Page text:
At Bard’s LUMA Theater Saturday night Damien Sneed concluded his Catskill Jazz Factory sponsored trilogy with the program “Sanctified Soul: 1960’s to Today.” There was not an empty seat in the house. Sneed is a multi-talented performer and I have praised him before. While the focus of this concert was on religious themes, some of the performances were so ornamented and arranged that they appeared at times to verge on the secular while tailgating the spiritual.
Opening with an improvised piano and vocal version of the “Our Father,” one could grasp Sneed’s aspirations to improvise with voice and piano. The ivories segued into the Nigerian Worship Song “Today Oh” as the five person chorus, The Levites chimed in. The dynamic interaction of Sneed with the chorus was thrilling. They moved on to “Oh Lord We Give Thee Praise” by Rodney Bryant that communicated religious uplift. With “There is a Balm in Gilead” The Levites raised the religious pitch to a higher level of spiritual meditation. Both Sneed and The Levites took things further with “You Got to Move.” Here there was fabulous unity and I was really moved beyond where I thought I could be moved. This was the premature climax of the concert for me.
Sneed descended that remarkable mountain by doing a little improvisation with the chorus which led to a youthful composition of Sneed’s “A Place Called There,” which he wrote while a student at Howard University; it sang of bewilderment, poverty, slight ambition and confusion in an authentic manner. “Let It Be To You” by Tekesha Russell followed, which gave the chorus some fine ensemble moments. Sneed wrote “Broken to Minister” with the only male in the chorus, Linny Smith, a New Yorker from birth. This song examined the plight of failure and re-birth while it layered meditation with hope as Linny sang with polish and deep emotion. They adopted Kathy Taylor’s arrangement of “Oh How Precious” with good results, but they closed the opening set with “Call Him By His Name,” which nearly equaled the earlier above-the-clouds peak of “You Got to Move.”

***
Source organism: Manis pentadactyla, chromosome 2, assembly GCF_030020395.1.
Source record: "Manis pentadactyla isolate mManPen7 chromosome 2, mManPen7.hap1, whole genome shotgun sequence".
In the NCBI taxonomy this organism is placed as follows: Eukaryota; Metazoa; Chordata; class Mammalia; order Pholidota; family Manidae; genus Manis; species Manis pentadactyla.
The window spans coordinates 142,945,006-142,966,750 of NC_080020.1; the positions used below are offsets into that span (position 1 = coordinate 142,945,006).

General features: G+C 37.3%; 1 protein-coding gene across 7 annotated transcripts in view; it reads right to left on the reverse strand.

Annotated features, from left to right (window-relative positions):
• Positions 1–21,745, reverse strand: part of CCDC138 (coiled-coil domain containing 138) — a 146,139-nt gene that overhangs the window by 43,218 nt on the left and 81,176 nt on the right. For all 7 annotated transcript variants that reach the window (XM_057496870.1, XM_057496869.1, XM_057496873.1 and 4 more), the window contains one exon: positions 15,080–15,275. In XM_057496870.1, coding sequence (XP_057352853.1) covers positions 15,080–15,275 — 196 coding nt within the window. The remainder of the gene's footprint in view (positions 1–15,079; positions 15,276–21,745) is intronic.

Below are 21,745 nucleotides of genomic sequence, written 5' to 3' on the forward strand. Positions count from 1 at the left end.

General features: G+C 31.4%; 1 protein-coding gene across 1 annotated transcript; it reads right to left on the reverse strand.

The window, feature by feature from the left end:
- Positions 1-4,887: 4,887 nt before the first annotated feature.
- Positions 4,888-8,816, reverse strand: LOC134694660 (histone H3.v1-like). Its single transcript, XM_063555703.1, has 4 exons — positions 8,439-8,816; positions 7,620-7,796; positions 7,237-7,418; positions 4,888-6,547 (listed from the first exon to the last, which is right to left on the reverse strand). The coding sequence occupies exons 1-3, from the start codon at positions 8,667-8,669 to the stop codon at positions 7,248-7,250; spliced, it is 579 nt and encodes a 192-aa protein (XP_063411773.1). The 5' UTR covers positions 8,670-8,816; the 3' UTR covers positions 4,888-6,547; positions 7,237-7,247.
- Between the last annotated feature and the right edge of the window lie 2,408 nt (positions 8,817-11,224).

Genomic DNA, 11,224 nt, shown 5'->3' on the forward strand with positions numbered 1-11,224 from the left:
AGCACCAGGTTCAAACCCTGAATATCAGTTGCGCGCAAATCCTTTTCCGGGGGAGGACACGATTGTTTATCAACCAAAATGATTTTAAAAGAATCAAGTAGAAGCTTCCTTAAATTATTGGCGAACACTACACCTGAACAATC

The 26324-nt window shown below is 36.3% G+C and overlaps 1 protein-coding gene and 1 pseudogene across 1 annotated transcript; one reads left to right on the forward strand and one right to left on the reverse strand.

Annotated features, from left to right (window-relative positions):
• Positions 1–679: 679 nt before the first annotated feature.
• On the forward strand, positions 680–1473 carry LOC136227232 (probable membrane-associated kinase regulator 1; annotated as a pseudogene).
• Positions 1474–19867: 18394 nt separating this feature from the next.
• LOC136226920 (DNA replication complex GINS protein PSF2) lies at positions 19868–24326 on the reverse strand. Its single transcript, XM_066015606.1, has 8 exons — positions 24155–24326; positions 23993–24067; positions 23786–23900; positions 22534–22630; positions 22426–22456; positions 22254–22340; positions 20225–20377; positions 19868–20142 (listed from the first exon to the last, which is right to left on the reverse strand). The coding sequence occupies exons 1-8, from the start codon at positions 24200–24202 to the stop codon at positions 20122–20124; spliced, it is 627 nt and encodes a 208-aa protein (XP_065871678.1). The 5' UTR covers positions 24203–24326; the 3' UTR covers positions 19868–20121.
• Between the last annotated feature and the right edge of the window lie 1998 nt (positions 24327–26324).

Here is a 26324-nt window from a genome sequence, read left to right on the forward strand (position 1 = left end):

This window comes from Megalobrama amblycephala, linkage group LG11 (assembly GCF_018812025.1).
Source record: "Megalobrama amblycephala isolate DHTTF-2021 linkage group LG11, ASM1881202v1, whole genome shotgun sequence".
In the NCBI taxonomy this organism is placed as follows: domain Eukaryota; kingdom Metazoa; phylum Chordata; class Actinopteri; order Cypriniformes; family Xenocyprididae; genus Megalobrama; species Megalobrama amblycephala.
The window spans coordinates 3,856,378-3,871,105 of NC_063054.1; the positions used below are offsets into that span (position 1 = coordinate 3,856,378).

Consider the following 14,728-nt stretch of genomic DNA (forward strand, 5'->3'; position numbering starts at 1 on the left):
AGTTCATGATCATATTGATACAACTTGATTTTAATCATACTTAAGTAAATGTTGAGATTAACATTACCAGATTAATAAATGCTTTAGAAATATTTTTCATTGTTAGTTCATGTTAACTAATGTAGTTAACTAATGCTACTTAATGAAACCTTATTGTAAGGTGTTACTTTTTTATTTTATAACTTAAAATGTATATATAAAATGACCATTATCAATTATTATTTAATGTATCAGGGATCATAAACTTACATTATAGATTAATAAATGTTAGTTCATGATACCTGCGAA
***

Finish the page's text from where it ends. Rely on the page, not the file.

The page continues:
The second half opened with Dionne Warwick’s (she was born Warrick but with her name misspelled on her first solo single, she adopted the misspelling as her stage name) “Jesus Will.” I thought this over-arranged and the electronic amplification too loud; it became something resembling a football cheerleader’s chant. The traditional hymn of “Come Thou Fount of Every Blessing” was a welcome rebound in spiritual focus. “Love” by Kirk Franklin and “I Love You, I Love You Lord Today” permitted The Levites to take turns at short solos, especially Markita Knight’s operatic voice which might have been more featured. With “My Soul Loves Jesus” Anitra Raquel McKinney cut loose and lifted the ceiling up a few inches.
“You Deserve It” and “I Feel Like Going On” provided good choral blending with some rather fantastic piano tinkling by Sneed. Chenee Campbell sang with notable virtuosity and intensity; she was the youngest choral member (still a student in college) and appears to have a very promising singing career before her. Maitia Washington delivered a marvelous solo rendition of “Precious Lord,” dedicated to Piers Playfair, founder of The Catskill Jazz Factory. They concluded with Twinkie Clark’s “Hallelujah!” which featured more rousing roof-busting rock than piety, yet after that explosion, there was nothing left to say.
The band backing Sneed was good, especially John Mathew Clark on bass and Mark Clark on drums. Keyboardist Marquéz Cassidy appeared to be unfamiliar with some of the repertoire in the first set, but played with confident aplomb in the second half. If you have not yet caught Sneed on stage, you should know that you are missing a powerhouse in the entertainment world. A short video of Sneed working with singers appears below.
The Catskill Jazz Factory will be offering a five-concert series this summer at Bard’s SummerScape Speigeltent on Thursday nights from July 5-August 2. You can book early if you don’t want to miss these jazz highballs.